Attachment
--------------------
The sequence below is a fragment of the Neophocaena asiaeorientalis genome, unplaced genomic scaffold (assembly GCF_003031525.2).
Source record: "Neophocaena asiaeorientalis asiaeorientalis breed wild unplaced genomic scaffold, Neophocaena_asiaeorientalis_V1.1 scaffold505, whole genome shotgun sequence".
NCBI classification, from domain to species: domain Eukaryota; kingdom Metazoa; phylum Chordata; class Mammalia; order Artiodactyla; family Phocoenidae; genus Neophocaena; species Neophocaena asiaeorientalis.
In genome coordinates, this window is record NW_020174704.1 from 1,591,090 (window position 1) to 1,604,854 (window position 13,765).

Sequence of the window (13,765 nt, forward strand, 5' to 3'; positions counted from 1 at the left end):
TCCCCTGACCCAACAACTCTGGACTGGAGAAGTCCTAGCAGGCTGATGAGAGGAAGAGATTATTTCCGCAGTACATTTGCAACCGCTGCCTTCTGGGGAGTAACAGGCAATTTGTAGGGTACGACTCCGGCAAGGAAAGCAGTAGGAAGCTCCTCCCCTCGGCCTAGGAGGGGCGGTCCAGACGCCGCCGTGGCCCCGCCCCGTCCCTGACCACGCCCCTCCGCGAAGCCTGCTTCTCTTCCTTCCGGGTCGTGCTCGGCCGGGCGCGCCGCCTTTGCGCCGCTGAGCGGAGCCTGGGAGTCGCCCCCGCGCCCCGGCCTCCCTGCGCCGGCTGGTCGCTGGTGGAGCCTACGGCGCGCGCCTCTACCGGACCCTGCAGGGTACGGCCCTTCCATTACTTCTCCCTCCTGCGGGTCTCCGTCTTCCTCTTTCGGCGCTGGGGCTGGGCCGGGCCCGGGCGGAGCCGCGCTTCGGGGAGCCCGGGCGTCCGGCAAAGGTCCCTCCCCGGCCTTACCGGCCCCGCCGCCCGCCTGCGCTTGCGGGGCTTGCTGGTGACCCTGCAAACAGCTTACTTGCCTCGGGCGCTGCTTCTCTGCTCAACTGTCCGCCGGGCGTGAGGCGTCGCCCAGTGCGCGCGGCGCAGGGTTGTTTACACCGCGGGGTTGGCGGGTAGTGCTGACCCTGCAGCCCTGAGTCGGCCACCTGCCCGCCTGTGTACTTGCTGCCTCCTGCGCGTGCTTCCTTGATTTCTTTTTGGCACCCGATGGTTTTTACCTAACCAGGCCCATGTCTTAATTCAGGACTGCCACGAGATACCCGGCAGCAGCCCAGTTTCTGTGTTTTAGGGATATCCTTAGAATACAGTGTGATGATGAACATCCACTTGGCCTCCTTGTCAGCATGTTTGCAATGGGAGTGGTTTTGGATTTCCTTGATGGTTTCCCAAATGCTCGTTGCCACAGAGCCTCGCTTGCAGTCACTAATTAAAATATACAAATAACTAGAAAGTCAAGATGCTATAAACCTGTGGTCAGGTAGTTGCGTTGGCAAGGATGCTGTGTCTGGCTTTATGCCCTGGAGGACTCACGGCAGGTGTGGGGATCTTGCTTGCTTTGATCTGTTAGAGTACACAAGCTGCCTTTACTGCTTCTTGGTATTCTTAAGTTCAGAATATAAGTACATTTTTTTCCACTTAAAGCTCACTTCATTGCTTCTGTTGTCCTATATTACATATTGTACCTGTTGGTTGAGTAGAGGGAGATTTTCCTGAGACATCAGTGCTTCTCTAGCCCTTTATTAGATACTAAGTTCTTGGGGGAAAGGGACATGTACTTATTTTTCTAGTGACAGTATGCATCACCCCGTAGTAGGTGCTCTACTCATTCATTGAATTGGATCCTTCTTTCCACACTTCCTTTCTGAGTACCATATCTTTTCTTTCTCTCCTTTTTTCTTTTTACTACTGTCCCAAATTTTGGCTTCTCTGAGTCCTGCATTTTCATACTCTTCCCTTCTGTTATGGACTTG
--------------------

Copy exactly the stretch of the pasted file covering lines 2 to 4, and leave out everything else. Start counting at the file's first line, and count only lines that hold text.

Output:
Source record: "Neophocaena asiaeorientalis asiaeorientalis breed wild unplaced genomic scaffold, Neophocaena_asiaeorientalis_V1.1 scaffold505, whole genome shotgun sequence".
NCBI classification, from domain to species: domain Eukaryota; kingdom Metazoa; phylum Chordata; class Mammalia; order Artiodactyla; family Phocoenidae; genus Neophocaena; species Neophocaena asiaeorientalis.
In genome coordinates, this window is record NW_020174704.1 from 1,591,090 (window position 1) to 1,604,854 (window position 13,765).